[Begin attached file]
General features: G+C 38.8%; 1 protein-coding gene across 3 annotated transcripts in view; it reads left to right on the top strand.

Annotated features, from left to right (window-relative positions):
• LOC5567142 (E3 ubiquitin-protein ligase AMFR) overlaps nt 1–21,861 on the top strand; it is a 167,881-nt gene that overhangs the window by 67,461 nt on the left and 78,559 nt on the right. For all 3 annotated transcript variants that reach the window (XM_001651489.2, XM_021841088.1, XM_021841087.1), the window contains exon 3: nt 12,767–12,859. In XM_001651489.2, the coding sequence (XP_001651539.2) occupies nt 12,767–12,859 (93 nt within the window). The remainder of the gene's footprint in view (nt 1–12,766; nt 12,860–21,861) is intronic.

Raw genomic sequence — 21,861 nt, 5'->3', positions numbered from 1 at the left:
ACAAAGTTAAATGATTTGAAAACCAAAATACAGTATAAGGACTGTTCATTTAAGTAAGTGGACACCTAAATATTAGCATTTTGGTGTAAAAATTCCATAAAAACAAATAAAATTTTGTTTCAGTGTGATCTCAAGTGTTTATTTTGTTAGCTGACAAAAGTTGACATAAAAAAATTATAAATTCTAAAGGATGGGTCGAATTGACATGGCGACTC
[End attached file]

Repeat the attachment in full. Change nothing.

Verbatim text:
General features: G+C 38.8%; 1 protein-coding gene across 3 annotated transcripts in view; it reads left to right on the top strand.

Annotated features, from left to right (window-relative positions):
• LOC5567142 (E3 ubiquitin-protein ligase AMFR) overlaps nt 1–21,861 on the top strand; it is a 167,881-nt gene that overhangs the window by 67,461 nt on the left and 78,559 nt on the right. For all 3 annotated transcript variants that reach the window (XM_001651489.2, XM_021841088.1, XM_021841087.1), the window contains exon 3: nt 12,767–12,859. In XM_001651489.2, the coding sequence (XP_001651539.2) occupies nt 12,767–12,859 (93 nt within the window). The remainder of the gene's footprint in view (nt 1–12,766; nt 12,860–21,861) is intronic.

Raw genomic sequence — 21,861 nt, 5'->3', positions numbered from 1 at the left:
ACAAAGTTAAATGATTTGAAAACCAAAATACAGTATAAGGACTGTTCATTTAAGTAAGTGGACACCTAAATATTAGCATTTTGGTGTAAAAATTCCATAAAAACAAATAAAATTTTGTTTCAGTGTGATCTCAAGTGTTTATTTTGTTAGCTGACAAAAGTTGACATAAAAAAATTATAAATTCTAAAGGATGGGTCGAATTGACATGGCGACTC